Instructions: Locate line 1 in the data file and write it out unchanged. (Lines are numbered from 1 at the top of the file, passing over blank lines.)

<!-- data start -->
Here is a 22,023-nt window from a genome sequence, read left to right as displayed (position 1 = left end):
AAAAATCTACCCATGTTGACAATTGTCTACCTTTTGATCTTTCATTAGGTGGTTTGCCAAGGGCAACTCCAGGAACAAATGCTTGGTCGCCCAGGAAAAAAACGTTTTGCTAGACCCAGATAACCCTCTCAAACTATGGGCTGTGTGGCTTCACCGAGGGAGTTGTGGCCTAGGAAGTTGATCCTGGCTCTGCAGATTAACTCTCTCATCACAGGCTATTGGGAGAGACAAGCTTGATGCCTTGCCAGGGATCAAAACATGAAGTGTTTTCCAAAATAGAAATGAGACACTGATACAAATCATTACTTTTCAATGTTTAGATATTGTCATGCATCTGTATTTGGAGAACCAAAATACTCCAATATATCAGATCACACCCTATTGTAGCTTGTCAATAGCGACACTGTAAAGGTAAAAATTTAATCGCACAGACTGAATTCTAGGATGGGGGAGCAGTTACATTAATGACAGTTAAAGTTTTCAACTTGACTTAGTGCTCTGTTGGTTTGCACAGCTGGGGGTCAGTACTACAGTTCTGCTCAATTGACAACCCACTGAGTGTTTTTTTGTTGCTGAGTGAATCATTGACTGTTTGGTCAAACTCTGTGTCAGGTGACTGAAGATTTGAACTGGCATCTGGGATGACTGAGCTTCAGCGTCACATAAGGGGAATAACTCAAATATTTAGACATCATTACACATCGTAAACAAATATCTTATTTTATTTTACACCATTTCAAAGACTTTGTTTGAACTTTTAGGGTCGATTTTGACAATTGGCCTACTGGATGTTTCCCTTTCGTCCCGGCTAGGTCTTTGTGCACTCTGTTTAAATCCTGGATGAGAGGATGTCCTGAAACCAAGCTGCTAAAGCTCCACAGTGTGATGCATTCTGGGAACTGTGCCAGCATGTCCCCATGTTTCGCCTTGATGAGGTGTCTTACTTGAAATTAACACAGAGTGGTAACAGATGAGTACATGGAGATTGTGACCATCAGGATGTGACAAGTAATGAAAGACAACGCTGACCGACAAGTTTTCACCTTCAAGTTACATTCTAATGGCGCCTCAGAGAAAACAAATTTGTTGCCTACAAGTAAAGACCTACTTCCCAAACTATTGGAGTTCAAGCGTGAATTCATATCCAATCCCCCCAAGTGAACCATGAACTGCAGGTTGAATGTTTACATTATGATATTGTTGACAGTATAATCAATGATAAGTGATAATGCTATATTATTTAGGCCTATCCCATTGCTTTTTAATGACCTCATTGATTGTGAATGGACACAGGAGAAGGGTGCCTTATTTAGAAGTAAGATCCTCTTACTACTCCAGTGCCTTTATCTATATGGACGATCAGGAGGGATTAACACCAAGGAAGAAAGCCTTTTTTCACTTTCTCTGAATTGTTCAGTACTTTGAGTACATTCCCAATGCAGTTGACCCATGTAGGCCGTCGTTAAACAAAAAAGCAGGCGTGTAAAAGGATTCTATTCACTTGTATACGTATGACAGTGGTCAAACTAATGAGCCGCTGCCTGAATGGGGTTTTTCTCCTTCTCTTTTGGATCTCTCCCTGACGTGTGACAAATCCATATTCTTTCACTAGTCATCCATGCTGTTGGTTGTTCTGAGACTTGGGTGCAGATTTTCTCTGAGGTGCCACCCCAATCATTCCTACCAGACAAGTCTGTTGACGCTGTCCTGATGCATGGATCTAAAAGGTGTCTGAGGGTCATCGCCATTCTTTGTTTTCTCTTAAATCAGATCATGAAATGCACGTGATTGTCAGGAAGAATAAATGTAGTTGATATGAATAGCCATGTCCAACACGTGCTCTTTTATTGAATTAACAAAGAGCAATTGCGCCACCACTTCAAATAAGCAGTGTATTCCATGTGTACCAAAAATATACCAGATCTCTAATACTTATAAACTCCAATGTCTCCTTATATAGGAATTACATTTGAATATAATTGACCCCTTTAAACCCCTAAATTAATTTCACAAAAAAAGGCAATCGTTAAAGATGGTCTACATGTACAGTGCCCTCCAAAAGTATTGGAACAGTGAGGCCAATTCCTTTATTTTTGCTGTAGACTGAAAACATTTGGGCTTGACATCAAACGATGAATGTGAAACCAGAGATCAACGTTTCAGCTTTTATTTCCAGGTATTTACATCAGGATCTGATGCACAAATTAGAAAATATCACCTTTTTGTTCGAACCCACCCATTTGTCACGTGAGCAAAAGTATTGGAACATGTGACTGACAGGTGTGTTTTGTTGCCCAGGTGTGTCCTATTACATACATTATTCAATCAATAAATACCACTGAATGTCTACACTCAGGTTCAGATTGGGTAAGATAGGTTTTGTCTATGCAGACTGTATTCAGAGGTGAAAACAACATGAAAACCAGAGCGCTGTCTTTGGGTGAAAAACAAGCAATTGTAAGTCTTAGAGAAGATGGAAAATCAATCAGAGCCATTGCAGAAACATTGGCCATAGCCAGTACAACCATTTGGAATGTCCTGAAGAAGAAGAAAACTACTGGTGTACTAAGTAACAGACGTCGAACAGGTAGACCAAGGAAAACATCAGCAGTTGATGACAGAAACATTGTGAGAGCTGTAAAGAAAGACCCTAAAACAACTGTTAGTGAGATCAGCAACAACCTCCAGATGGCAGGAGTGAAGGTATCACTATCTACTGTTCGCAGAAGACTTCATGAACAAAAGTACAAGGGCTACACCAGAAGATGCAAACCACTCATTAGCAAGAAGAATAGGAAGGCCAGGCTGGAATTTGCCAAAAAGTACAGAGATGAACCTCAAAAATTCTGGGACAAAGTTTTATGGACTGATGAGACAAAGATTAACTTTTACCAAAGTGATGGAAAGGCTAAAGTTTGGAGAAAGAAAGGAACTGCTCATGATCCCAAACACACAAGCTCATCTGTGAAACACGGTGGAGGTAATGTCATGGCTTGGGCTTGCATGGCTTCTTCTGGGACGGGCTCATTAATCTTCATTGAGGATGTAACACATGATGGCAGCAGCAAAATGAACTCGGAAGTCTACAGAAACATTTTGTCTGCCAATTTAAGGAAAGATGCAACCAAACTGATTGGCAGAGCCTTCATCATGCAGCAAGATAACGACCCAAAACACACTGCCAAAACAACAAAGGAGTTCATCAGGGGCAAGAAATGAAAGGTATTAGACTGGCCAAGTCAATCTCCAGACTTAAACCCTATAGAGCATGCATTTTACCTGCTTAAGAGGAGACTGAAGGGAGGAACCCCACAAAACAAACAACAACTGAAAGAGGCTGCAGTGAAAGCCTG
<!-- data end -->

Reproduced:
Here is a 22,023-nt window from a genome sequence, read left to right as displayed (position 1 = left end):